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From what I understand, a Möbius transformation is of the form f(z) = $\frac{Az+D}{Cz+B}$ where A,B,C, and D may be real or complex. What is f(z) doing to z exactly? And what are some of the significance of this?

I am also a little confused about the difference of real and complex numbers in a Möbius transformation. What are some differences if the variables are real or complex?

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  • $\begingroup$ I assume you wanted a $B$ somewhere in that defineition of $f(z)$ $\endgroup$ Jun 4, 2014 at 20:22
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    $\begingroup$ They do beautiful things! youtube.com/watch?v=JX3VmDgiFnY $\endgroup$
    – PPP
    Jun 4, 2014 at 20:23
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    $\begingroup$ Fundamentally, there is a relationship between $f(z)$ and the matrix $\begin{pmatrix}A&D\\C&B\end{pmatrix}$. Also, the complex projective line. $\endgroup$ Jun 4, 2014 at 20:25
  • $\begingroup$ Yes, I made a typo in the equation. @Lucas, I saw this video and it looks very cool! But this video doesn't exactly explain some of the differences between real and complex and what its doing to z. $\endgroup$
    – Instinct
    Jun 4, 2014 at 20:26
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    $\begingroup$ the difference between real and complex Möbius transformation, is that the real ones preserves the upper half semi-plane, search for Fuchsian groups (the complex analogue are the Kleinian groups), if you are interested in these stuffs you should take a look at Teichmüller theory and modular forms (I suggest Shimura's book and Hubbard's book) $\endgroup$
    – user40276
    Jun 4, 2014 at 20:46

1 Answer 1

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Any Möbius transformation is a composition of translation, rotation, reflection, homothety (scaling) and inversion, see here. The first three are straightforward to picture, and the last one is an analog of reflection, only across a circle rather than a line, a picture here gives the idea. Their properties of mapping lines and circles into lines and circles, and mapping "point at infinity" into a finite point are used extensively in complex analysis.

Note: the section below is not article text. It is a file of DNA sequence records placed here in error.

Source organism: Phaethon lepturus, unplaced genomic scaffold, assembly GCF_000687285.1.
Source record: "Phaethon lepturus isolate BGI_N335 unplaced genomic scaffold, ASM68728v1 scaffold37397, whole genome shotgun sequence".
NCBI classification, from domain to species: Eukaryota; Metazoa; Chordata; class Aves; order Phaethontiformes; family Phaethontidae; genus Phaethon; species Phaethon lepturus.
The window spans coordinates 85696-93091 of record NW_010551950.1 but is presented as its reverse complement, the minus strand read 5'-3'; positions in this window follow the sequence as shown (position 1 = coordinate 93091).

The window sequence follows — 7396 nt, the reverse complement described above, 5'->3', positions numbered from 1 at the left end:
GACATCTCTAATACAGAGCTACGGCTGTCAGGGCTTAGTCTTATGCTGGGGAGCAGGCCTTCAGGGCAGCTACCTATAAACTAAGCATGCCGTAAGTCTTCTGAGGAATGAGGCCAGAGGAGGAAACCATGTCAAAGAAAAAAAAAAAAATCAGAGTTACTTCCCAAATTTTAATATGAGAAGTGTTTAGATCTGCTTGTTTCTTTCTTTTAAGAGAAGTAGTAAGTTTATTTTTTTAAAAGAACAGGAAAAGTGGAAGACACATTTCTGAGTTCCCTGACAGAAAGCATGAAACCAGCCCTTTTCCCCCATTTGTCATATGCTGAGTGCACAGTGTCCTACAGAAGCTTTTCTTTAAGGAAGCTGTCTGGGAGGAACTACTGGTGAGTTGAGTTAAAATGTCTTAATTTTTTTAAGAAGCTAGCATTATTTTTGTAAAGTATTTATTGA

If $A,B,C,D$ are real then real numbers $x$ will be mapped into real numbers $f(x)$ or infinity, i.e. the transformation preserves the extended real line. Moreover, the (extended) upper half plane and lower half plane, that real line separates, get mapped into themselves. The upper half-plane (with a non-standard way to measure distances) is a model of hyperbolic geometry, the Poincaré half-plane model. In this model real Möbius transformations are the isometries, i.e. they preserve the hyperbolic distances, so they are 'translations, rotations and reflections' of the hyperbolic plane.

Complex Möbius transformations map the upper half plane into other domains that serve as different models of hyperbolic geometry, e.g. Poincaré disk model. Another group of complex Möbius transformations preserve that disk and serve as hyperbolic isometries of it. They produce spectacular tilings, used in art by Escher, that are created by starting with a seed pattern and spreading it around using hyperbolic isometries like you would use ordinary translations, rotations and reflections in the Euclidean plane.

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  • $\begingroup$ Thank you! This is a really good definition that definitely makes thing clearer for me. $\endgroup$
    – Instinct
    Jun 10, 2014 at 3:53

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